Backed by U.S. airpower, Turkish military forces swept into northwestern Syria in the early hours of August 24, marking a dramatic new turn in the campaign against jihadists of the so-called Islamic State (ISIS) in Syria.

The push, involving Turkish special forces and assorted Syrian rebels, raised alarm bells among the main U.S. ally in Syria, the Kurdish People’s Protection Units (YPG), and prompted harsh warnings from Damascus over the breach of its territorial sovereignty.

The operation, called “Euphrates Shield,” is meant to dislodge ISIS from the strategic border town of Jarabulus and to preempt any YPG moves to get there first.

Coming just hours ahead of U.S. Vice President Joe Biden’s fence-mending visit to Ankara, the attack marks the first time Turkish troops have crossed into Syria for offensive action against ISIS, and, potentially, the YPG.

In a series of Tweets, Turkish presidential spokesman Ibrahim Kalin made Turkey’s intentions clear: “The Jarabulus operation’s purpose is to expunge our borders of all terrorist threats including ISIS and the YPG,” Kalin wrote.

Should the offensive prove successful, this would deal a serious blow to the jihadists and if managed properly could help ease tensions between Turkey and the United States. These tensions sharply escalated following the July 15 botched coup attempt to overthrow Turkish President Recep Tayyip Erdogan. He blames the foiled putsch on Fethullah Gulen, a Sunni Muslim cleric and former ally who lives in rural Pennsylvania. Washington’s failure to meet Turkish demands for Gulen’s immediate extradition has triggered a wave of anti-U.S. hysteria in Turkey amid claims, including from top officials, that Washington had a hand in the plot.

Even before the coup, anti-American sentiments were riding high over U.S. support for the YPG. It is a well-established fact that the YPG was founded by the Kurdistan Workers’ Party (PKK), the rebel group that has been fighting on and off inside Turkey—initially for independence and now for autonomy—since 1984. The fact that the PKK is on the U.S. State Department’s list of terrorist organizations but the YPG is not has allowed the United States to join forces with them against ISIS. The alliance has benefited both sides. ISIS has been booted out from a string of towns and villages along the Turkish border, allowing the Syrian Democratic Forces (SDF), which is YPG-led and partially Arab, to move in.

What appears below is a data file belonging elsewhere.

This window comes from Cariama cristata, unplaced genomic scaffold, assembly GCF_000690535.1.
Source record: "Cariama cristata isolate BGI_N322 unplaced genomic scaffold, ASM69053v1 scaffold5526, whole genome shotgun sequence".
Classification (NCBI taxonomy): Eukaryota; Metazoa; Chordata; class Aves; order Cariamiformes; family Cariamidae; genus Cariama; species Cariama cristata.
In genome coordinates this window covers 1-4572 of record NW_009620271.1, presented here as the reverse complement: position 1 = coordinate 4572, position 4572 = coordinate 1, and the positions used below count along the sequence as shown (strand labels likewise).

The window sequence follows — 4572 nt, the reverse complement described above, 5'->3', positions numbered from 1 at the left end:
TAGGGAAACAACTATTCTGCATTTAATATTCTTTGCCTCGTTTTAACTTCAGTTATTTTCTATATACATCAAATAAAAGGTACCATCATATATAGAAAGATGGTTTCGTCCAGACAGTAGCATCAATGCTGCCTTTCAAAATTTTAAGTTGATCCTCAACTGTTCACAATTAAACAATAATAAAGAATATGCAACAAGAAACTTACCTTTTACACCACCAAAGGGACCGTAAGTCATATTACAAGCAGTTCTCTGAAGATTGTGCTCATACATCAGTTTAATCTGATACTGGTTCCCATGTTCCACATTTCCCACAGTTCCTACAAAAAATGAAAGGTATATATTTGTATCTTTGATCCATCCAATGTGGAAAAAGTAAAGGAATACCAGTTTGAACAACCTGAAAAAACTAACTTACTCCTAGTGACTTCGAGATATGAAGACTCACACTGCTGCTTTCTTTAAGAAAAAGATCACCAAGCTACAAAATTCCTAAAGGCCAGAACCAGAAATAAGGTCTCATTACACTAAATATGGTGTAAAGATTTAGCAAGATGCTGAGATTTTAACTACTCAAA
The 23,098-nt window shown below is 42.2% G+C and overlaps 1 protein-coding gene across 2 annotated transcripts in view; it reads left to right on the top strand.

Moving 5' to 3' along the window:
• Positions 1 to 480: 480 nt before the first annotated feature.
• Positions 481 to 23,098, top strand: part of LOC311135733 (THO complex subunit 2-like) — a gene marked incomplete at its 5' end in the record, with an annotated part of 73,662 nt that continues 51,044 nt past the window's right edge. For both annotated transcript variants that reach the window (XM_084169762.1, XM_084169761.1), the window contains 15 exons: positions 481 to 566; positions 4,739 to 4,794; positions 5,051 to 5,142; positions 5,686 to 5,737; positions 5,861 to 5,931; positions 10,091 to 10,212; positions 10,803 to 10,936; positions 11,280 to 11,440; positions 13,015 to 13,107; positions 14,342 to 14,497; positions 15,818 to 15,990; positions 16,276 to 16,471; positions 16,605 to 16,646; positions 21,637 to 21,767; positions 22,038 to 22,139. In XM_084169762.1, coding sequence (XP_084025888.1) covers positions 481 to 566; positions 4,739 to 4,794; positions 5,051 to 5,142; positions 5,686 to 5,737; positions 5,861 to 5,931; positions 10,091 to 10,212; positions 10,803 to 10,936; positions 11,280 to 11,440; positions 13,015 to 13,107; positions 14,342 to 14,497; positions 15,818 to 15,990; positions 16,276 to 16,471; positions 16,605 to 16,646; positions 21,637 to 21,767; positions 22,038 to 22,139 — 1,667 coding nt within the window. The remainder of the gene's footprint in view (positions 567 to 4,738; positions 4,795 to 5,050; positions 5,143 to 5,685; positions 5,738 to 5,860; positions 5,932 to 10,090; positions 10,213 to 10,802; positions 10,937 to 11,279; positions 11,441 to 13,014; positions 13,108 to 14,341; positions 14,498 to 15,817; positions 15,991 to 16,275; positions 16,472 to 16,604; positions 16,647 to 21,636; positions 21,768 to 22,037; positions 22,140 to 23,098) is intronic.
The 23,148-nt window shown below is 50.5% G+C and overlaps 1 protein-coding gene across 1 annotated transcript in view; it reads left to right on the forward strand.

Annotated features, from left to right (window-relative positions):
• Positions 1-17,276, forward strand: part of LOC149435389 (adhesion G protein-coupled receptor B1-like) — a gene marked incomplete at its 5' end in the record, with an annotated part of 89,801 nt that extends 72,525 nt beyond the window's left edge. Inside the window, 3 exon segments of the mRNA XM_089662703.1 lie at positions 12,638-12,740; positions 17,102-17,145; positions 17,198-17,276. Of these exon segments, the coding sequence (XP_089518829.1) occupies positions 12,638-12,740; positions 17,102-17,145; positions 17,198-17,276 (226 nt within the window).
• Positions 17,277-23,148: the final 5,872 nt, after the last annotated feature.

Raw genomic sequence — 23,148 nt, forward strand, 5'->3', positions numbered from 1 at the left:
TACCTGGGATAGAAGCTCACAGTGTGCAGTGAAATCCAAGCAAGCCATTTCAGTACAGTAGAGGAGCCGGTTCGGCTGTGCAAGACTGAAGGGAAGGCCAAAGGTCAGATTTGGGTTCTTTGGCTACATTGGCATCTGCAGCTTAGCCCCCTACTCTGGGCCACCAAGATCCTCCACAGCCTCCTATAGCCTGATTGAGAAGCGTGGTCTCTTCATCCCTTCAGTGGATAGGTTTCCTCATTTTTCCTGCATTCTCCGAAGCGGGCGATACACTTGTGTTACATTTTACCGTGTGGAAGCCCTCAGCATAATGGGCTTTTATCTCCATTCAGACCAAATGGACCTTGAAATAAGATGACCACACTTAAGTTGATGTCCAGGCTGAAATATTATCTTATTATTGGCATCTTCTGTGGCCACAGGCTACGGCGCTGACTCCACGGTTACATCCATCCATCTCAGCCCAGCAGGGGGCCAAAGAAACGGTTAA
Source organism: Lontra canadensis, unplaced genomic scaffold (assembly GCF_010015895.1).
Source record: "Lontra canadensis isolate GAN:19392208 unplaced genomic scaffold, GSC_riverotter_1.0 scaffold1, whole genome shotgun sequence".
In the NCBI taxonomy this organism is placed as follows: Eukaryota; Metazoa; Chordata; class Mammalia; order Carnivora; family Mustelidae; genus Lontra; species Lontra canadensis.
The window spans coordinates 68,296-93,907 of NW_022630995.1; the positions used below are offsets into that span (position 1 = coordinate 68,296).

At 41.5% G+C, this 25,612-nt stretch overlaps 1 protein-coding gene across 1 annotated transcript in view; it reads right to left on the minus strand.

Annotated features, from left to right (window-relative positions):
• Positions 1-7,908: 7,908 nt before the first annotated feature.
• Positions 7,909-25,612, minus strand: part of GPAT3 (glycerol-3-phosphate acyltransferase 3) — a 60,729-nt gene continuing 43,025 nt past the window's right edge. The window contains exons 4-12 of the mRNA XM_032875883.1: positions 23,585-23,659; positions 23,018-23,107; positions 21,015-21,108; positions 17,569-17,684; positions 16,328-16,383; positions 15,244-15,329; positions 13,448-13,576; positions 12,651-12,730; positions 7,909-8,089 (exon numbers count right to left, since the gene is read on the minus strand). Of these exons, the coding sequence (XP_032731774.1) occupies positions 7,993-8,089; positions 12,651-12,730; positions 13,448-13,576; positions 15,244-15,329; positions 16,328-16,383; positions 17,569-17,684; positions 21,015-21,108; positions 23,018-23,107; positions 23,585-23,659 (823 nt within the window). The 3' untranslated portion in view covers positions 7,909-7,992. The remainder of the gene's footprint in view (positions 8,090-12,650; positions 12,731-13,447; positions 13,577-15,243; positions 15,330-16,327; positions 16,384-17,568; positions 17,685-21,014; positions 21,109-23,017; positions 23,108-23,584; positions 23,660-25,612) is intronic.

This, in turn, has deepened Turkish fears of the establishment of a PKK-governed Kurdish entity on its borders. Ankara’s demands that Washington ditch its alliance with the Syrian Kurds have fallen on deaf ears. This is mainly because Turkish-sponsored rebels, some of whom were equipped and trained by the CIA, have been unsuccessful against ISIS, so far. This is partly because the rebels are more interested in fighting the Syrian regime.

Ankara’s hands were further tied because of its huge blow up with Russia, which erupted in November 2015 when Turkey shot down a Russian jet over the Syrian-Turkish border. Since then, Turkish planes have not flown over Syria for fear of Russian retaliation. It was a golden period for the Syrian Kurds. Backed by the United States and Russia alike, the YPG and the SDF gobbled up huge chunks of territory, most recently capturing the town of Manbij earlier in August. Its impotence in Syria propelled the government to crack down on the PKK inside Turkey instead. The PKK has responded with increasingly brazen attacks, killing civilians and members of the security forces alike.

The fighting has displaced tens of thousands of civilians and pulverized entire neighborhoods in a string of mainly Kurdish towns and cities in the southeast. Pressure on the pro-Kurdish People’s Democracy Party and its sister organization, the Democratic Regions Party, has intensified as well. Hundreds of their members, including elected mayors and lawmakers, face prosecution or are already in jail.

Turkey views the PKK’s growing foothold in Syria as an existential threat. This has spurred a major overhaul of its foreign policy. Ankara has mended fences with Israel and Russia, and rekindled ties with Iran amid reports that Erdogan will soon be traveling to Teheran.